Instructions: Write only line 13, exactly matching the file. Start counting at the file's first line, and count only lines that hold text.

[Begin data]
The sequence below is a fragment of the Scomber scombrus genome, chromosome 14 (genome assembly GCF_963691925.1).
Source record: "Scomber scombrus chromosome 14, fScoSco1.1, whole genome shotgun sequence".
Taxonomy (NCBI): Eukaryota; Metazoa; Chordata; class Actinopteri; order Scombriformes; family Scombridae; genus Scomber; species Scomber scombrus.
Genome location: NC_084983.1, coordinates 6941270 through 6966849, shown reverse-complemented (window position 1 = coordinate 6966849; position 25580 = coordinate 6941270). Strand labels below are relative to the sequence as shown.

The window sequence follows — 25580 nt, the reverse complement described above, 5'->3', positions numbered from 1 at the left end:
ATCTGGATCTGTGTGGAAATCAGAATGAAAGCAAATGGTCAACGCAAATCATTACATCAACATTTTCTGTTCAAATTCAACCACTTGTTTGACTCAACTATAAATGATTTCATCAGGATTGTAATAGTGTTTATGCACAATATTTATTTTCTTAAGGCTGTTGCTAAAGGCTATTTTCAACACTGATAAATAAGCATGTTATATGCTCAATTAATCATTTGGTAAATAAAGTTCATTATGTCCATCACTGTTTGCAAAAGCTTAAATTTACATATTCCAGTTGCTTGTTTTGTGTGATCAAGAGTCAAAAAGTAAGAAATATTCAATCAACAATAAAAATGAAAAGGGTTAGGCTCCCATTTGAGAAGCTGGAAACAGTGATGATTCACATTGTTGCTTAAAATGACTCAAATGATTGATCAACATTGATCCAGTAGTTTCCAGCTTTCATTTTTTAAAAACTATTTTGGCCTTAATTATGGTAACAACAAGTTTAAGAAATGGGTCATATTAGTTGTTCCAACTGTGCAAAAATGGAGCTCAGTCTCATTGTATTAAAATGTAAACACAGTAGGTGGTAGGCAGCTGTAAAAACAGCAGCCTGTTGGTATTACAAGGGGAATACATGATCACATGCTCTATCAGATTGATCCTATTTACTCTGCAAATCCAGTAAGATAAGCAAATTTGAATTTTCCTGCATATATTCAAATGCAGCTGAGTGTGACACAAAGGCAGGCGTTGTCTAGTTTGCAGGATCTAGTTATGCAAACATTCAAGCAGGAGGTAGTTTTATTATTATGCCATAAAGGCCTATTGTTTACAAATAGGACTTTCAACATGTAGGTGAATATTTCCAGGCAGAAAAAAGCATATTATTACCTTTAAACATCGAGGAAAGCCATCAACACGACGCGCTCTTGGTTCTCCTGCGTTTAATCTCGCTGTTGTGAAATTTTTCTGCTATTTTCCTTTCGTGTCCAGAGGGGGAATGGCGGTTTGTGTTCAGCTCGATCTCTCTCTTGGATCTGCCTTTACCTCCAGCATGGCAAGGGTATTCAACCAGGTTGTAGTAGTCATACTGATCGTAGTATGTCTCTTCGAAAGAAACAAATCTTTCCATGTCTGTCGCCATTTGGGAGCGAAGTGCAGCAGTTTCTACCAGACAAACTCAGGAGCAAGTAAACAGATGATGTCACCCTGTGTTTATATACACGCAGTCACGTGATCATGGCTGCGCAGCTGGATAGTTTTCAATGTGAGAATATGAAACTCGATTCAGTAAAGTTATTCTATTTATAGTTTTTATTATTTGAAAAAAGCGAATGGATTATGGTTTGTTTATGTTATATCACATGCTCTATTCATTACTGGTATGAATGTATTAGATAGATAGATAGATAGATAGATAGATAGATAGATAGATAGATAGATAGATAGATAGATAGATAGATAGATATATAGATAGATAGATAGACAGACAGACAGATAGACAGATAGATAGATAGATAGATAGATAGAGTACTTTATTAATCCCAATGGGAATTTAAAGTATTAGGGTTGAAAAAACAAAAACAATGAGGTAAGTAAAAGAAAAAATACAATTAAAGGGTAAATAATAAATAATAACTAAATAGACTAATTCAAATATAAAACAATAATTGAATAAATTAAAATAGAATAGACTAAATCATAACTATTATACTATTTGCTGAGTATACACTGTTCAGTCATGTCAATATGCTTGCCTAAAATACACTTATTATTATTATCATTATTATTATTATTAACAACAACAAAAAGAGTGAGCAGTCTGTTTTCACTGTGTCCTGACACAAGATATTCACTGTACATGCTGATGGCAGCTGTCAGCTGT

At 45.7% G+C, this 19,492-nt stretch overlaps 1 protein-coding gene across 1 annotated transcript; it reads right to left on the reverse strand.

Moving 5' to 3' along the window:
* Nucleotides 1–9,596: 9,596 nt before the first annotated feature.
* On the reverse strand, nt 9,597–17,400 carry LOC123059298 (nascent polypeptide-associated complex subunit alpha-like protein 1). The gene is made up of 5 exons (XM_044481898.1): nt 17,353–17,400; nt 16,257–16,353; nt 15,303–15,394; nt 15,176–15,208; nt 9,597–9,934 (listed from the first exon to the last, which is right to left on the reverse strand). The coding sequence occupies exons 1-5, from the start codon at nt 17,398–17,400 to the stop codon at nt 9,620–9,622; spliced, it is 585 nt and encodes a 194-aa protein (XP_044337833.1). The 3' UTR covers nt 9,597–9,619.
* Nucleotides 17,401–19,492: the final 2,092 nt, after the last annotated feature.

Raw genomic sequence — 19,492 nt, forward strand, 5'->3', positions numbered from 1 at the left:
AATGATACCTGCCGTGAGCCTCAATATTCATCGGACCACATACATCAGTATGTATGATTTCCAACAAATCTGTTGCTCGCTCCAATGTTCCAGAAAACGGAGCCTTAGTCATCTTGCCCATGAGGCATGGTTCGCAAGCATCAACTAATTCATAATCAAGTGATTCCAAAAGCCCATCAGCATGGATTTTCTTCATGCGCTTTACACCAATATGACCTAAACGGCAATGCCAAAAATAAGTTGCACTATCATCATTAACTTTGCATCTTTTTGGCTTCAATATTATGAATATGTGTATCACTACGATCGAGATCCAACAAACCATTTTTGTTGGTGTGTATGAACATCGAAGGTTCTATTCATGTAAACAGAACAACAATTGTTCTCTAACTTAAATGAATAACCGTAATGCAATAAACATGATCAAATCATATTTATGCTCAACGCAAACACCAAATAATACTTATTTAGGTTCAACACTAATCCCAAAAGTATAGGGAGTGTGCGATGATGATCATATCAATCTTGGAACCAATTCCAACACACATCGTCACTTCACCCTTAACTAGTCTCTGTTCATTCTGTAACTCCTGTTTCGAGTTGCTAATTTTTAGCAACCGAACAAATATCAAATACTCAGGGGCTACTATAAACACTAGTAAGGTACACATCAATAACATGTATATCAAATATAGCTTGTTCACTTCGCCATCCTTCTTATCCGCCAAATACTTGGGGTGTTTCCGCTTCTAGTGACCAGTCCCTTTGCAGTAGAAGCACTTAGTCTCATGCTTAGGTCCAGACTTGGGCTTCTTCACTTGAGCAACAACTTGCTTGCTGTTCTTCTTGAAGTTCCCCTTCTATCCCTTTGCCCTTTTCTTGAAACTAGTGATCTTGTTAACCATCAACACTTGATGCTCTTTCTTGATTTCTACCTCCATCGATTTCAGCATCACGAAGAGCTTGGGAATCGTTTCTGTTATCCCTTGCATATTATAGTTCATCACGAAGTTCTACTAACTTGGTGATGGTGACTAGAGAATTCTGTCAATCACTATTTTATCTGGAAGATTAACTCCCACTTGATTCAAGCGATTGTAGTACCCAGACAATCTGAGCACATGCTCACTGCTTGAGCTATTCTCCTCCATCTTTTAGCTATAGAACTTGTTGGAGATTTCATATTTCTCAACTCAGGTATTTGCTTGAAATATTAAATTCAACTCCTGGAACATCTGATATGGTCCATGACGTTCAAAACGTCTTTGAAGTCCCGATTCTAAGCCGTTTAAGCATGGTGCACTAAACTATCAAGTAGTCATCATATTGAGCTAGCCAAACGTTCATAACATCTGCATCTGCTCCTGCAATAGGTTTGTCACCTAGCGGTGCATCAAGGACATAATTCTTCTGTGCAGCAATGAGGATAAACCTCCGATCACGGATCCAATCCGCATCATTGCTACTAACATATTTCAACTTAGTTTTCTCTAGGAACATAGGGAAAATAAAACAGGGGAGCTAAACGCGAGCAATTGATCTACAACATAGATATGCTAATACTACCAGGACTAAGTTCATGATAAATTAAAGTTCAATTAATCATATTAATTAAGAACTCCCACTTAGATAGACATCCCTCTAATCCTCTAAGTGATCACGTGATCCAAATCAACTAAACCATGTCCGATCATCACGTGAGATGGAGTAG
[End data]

AATGATACCTGCCGTGAGCCTCAATATTCATCGGACCACATACATCAGTATGTATGATTTCCAACAAATCTGTTGCTCGCTCCAATGTTCCAGAAAACGGAGCCTTAGTCATCTTGCCCATGAGGCATGGTTCGCAAGCATCAACTAATTCATAATCAAGTGATTCCAAAAGCCCATCAGCATGGATTTTCTTCATGCGCTTTACACCAATATGACCTAAACGGCAATGCCAAAAATAAGTTGCACTATCATCATTAACTTTGCATCTTTTTGGCTTCAATATTATGAATATGTGTATCACTACGATCGAGATCCAACAAACCATTTTTGTTGGTGTGTATGAACATCGAAGGTTCTATTCATGTAAACAGAACAACAATTGTTCTCTAACTTAAATGAATAACCGTAATGCAATAAACATGATCAAATCATATTTATGCTCAACGCAAACACCAAATAATACTTATTTAGGTTCAACACTAATCCCAAAAGTATAGGGAGTGTGCGATGATGATCATATCAATCTTGGAACCAATTCCAACACACATCGTCACTTCACCCTTAACTAGTCTCTGTTCATTCTGTAACTCCTGTTTCGAGTTGCTAATTTTTAGCAACCGAACAAATATCAAATACTCAGGGGCTACTATAAACACTAGTAAGGTACACATCAATAACATGTATATCAAATATAGCTTGTTCACTTCGCCATCCTTCTTATCCGCCAAATACTTGGGGTGTTTCCGCTTCTAGTGACCAGTCCCTTTGCAGTAGAAGCACTTAGTCTCATGCTTAGGTCCAGACTTGGGCTTCTTCACTTGAGCAACAACTTGCTTGCTGTTCTTCTTGAAGTTCCCCTTCTATCCCTTTGCCCTTTTCTTGAAACTAGTGATCTTGTTAACCATCAACACTTGATGCTCTTTCTTGATTTCTACCTCCATCGATTTCAGCATCACGAAGAGCTTGGGAATCGTTTCTGTTATCCCTTGCATATTATAGTTCATCACGAAGTTCTACTAACTTGGTGATGGTGACTAGAGAATTCTGTCAATCACTATTTTATCTGGAAGATTAACTCCCACTTGATTCAAGCGATTGTAGTACCCAGACAATCTGAGCACATGCTCACTGCTTGAGCTATTCTCCTCCATCTTTTAGCTATAGAACTTGTTGGAGATTTCATATTTCTCAACTCAGGTATTTGCTTGAAATATTAAATTCAACTCCTGGAACATCTGATATGGTCCATGACGTTCAAAACGTCTTTGAAGTCCCGATTCTAAGCCGTTTAAGCATGGTGCACTAAACTATCAAGTAGTCATCATATTGAGCTAGCCAAACGTTCATAACATCTGCATCTGCTCCTGCAATAGGTTTGTCACCTAGCGGTGCATCAAGGACATAATTCTTCTGTGCAGCAATGAGGATAAACCTCCGATCACGGATCCAATCCGCATCATTGCTACTAACATATTTCAACTTAGTTTTCTCTAGGAACATAGGGAAAATAAAACAGGGGAGCTAAACGCGAGCAATTGATCTACAACATAGATATGCTAATACTACCAGGACTAAGTTCATGATAAATTAAAGTTCAATTAATCATATTAATTAAGAACTCCCACTTAGATAGACATCCCTCTAATCCTCTAAGTGATCACGTGATCCAAATCAACTAAACCATGTCCGATCATCACGTGAGATGGAGTAG